And there you have it. This meal is the most work intensive of all the meals, which is why I choose it for Sunday. If you work on Sunday, just make it on a day you have time, planning the soup for later on in the week. For our family, we tend to plan menus starting on a Friday or Saturday due to shopping and time. As such, the menu posted is very flexible, as long as you don't plan for the soup before the chicken because the chicken bits are needed for the soup.

Sunday, October 7, 2012

Dinner Menu For a Week (cheap)

There are a lot of menus out there that say they are cheap, and for some they might be. I know that when I am in a bind, they are too expensive. Maybe my plan is pricey for some too, but it is one that I know I can rely on in a pinch. For under 70 dollars with no sales or coupons, I can feed my family of four dinners. For me, I generally have oatmeal or something in the house for breakfasts and lunches are whatever we can scratch up, which may be a post for another time. For now, I am dealing with dinner as that seems to be the most expensive meal for most households, when everyone tends to eat together.

This menu does not include the old faithfuls of boxed mac and cheese or ramen, because everyone knows about these cheap meal substitutes. At another time there will be a post on creative ways to use these types of things, but today I am concentrating on a very basic dinner menu when the sales in your area are just terrible. This week there is a nice cut of steak on sale for 4.99 a pound, which is truly a good deal, but we can't afford meat at 4.99 a pound regardless of it being a good deal. This is not about finding deals, but about using what is typically available in the grocery on a bad sale and coupon week.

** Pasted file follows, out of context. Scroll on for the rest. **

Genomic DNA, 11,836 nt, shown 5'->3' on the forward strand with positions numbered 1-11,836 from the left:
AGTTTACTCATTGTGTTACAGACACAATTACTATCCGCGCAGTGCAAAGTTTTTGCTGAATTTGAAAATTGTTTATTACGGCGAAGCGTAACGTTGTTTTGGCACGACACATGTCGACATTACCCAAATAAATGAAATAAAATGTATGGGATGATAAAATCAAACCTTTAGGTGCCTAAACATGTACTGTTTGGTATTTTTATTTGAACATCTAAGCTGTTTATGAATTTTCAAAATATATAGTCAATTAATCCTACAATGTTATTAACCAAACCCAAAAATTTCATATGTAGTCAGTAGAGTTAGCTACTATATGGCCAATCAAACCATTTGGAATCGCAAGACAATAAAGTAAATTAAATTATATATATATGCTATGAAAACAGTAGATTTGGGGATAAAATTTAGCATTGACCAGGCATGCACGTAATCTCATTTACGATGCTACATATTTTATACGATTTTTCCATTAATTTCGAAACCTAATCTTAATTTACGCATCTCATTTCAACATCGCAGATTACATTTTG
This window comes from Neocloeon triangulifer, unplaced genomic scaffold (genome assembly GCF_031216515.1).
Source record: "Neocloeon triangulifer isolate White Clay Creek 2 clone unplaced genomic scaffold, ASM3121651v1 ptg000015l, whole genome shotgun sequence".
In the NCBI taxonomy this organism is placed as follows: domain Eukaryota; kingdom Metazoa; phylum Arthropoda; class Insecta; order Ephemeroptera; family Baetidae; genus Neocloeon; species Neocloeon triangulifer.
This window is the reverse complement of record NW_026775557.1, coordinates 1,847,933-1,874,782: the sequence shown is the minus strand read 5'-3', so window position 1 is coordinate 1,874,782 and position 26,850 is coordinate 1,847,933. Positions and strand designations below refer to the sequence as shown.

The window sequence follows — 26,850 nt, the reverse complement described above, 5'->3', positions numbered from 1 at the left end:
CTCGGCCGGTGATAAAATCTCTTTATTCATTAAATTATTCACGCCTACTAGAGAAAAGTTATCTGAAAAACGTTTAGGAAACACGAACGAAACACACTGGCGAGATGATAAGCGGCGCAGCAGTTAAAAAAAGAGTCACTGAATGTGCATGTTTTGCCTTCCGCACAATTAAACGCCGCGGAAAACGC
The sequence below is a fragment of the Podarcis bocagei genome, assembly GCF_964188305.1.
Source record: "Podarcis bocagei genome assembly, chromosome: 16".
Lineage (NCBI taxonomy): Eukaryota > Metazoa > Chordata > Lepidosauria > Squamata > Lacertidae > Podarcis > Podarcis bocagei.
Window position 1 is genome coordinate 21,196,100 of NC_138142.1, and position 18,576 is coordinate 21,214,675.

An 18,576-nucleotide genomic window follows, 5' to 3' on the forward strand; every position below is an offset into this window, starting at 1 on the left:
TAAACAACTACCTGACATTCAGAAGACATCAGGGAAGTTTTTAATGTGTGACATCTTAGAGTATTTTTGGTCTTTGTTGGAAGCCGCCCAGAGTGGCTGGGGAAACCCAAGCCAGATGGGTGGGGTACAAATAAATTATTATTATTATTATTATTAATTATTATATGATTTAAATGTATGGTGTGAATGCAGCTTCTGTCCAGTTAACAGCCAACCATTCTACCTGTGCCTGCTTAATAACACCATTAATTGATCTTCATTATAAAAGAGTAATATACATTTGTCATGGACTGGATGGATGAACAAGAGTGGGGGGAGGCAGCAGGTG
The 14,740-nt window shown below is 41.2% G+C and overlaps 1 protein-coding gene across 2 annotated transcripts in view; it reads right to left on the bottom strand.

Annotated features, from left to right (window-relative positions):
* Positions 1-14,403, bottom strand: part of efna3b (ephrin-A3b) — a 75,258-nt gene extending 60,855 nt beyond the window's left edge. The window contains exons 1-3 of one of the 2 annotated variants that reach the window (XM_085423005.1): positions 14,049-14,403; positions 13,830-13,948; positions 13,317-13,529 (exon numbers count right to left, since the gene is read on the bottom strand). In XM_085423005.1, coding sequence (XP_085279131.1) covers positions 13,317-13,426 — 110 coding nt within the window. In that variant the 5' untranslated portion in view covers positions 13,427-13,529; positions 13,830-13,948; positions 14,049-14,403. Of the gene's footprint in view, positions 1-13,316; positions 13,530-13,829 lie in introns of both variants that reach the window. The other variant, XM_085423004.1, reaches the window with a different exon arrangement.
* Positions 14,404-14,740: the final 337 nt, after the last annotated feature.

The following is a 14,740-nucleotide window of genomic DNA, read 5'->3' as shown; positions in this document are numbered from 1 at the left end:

Here is my quickie, go-to menu for lean weeks. Much of the ingredients are usually in my cupboard, so it doesn't cost as much. I make an assumption that there are some basics in the cabinet like spices and salt etc.. These recipes can be created differently, using what you already have, so don't panic! Just give it all a look and see what you can make do with.

See? Super easy. Generally those of us on a tight budget tend to have equally tight schedules, so ease was also a major consideration when making this menu.

Now, here is the grocery list. Again, make do with what is in your pantry! There are weeks when I have 1/2 or more of these things in my possession, and I almost always have some of these things from weeks when I had extra to stock up.

I will put up my own recipes in the next post. Same bat time, same bat channel.